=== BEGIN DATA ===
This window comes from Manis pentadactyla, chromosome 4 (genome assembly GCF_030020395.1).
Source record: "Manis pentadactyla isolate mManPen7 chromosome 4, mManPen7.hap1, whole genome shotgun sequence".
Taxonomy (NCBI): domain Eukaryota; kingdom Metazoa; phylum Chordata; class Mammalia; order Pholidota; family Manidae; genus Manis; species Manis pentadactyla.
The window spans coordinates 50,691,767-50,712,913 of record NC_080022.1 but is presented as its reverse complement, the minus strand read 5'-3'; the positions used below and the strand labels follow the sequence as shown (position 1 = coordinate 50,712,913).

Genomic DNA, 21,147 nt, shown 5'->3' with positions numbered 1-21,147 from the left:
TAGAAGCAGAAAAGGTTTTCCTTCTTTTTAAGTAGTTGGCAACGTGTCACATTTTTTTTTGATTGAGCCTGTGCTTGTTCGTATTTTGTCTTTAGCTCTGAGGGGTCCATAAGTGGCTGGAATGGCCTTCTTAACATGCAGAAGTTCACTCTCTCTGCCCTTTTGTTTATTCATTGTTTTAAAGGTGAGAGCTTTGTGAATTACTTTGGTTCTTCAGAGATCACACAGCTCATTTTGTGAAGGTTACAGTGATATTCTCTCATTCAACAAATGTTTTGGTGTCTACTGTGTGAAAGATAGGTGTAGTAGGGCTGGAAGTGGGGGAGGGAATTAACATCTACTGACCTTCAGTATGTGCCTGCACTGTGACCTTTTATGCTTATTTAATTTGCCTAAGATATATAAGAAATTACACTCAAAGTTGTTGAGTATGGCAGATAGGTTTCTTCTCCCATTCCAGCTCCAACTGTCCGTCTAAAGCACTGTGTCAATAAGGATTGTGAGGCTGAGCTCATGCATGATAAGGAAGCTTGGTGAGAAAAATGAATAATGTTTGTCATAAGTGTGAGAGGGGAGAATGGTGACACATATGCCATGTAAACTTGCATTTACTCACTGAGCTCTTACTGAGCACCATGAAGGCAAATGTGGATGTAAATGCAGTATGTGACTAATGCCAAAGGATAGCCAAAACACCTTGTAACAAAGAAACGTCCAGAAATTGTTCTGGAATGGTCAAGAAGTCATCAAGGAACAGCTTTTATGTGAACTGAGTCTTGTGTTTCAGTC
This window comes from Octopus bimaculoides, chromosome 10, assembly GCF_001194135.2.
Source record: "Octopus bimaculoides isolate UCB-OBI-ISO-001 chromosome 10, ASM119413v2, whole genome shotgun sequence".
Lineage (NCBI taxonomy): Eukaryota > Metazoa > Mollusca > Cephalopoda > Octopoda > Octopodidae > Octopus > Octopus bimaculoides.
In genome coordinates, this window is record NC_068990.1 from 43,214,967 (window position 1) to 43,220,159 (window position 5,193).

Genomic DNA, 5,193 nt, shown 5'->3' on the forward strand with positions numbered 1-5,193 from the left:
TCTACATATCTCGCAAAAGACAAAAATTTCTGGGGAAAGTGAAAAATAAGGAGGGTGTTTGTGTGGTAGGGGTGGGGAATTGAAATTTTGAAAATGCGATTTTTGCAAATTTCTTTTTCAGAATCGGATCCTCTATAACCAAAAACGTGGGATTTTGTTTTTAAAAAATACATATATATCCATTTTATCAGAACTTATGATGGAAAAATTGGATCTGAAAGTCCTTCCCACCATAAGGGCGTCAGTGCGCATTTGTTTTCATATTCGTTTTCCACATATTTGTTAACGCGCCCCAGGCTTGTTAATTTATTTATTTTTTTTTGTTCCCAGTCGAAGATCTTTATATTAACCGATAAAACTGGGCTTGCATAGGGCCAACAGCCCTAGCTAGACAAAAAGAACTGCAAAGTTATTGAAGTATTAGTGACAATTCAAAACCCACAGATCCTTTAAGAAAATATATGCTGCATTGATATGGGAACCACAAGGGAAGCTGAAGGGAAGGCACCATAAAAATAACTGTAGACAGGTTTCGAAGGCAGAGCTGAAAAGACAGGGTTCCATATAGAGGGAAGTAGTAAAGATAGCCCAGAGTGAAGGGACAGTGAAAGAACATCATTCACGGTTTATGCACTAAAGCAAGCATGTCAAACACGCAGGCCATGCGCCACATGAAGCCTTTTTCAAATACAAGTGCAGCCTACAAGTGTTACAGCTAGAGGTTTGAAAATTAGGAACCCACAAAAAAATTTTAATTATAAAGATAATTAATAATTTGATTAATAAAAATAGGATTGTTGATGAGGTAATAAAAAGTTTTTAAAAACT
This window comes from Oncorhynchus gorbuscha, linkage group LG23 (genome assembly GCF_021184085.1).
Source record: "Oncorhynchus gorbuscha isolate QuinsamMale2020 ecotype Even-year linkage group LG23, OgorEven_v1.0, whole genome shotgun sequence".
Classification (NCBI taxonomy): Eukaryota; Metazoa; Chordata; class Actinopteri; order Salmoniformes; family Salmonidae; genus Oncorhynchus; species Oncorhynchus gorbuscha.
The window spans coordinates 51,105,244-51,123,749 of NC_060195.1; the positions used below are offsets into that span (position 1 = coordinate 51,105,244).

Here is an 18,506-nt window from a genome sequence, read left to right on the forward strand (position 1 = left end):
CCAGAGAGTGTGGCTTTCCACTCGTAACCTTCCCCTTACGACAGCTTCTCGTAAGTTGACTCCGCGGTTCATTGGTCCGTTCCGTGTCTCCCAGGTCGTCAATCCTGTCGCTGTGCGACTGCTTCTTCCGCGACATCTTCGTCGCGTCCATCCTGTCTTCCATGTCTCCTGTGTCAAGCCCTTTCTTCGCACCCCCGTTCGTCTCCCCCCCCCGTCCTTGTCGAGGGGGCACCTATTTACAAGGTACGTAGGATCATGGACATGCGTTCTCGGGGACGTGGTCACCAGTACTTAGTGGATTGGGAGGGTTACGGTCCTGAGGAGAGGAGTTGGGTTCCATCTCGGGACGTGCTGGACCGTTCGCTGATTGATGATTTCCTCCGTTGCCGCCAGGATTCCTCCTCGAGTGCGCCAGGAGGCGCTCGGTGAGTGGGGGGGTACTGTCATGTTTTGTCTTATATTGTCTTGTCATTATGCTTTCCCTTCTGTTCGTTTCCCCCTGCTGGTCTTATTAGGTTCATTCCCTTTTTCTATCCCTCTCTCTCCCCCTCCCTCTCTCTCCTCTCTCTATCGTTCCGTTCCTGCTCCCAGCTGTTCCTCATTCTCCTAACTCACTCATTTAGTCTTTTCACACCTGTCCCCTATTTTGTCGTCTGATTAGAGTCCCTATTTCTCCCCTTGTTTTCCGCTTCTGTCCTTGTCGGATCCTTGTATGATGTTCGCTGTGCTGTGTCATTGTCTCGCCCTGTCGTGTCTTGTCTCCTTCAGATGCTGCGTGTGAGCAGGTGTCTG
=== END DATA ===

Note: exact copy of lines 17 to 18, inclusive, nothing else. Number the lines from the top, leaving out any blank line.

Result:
Here is an 18,506-nt window from a genome sequence, read left to right on the forward strand (position 1 = left end):
CCAGAGAGTGTGGCTTTCCACTCGTAACCTTCCCCTTACGACAGCTTCTCGTAAGTTGACTCCGCGGTTCATTGGTCCGTTCCGTGTCTCCCAGGTCGTCAATCCTGTCGCTGTGCGACTGCTTCTTCCGCGACATCTTCGTCGCGTCCATCCTGTCTTCCATGTCTCCTGTGTCAAGCCCTTTCTTCGCACCCCCGTTCGTCTCCCCCCCCCGTCCTTGTCGAGGGGGCACCTATTTACAAGGTACGTAGGATCATGGACATGCGTTCTCGGGGACGTGGTCACCAGTACTTAGTGGATTGGGAGGGTTACGGTCCTGAGGAGAGGAGTTGGGTTCCATCTCGGGACGTGCTGGACCGTTCGCTGATTGATGATTTCCTCCGTTGCCGCCAGGATTCCTCCTCGAGTGCGCCAGGAGGCGCTCGGTGAGTGGGGGGGTACTGTCATGTTTTGTCTTATATTGTCTTGTCATTATGCTTTCCCTTCTGTTCGTTTCCCCCTGCTGGTCTTATTAGGTTCATTCCCTTTTTCTATCCCTCTCTCTCCCCCTCCCTCTCTCTCCTCTCTCTATCGTTCCGTTCCTGCTCCCAGCTGTTCCTCATTCTCCTAACTCACTCATTTAGTCTTTTCACACCTGTCCCCTATTTTGTCGTCTGATTAGAGTCCCTATTTCTCCCCTTGTTTTCCGCTTCTGTCCTTGTCGGATCCTTGTATGATGTTCGCTGTGCTGTGTCATTGTCTCGCCCTGTCGTGTCTTGTCTCCTTCAGATGCTGCGTGTGAGCAGGTGTCTG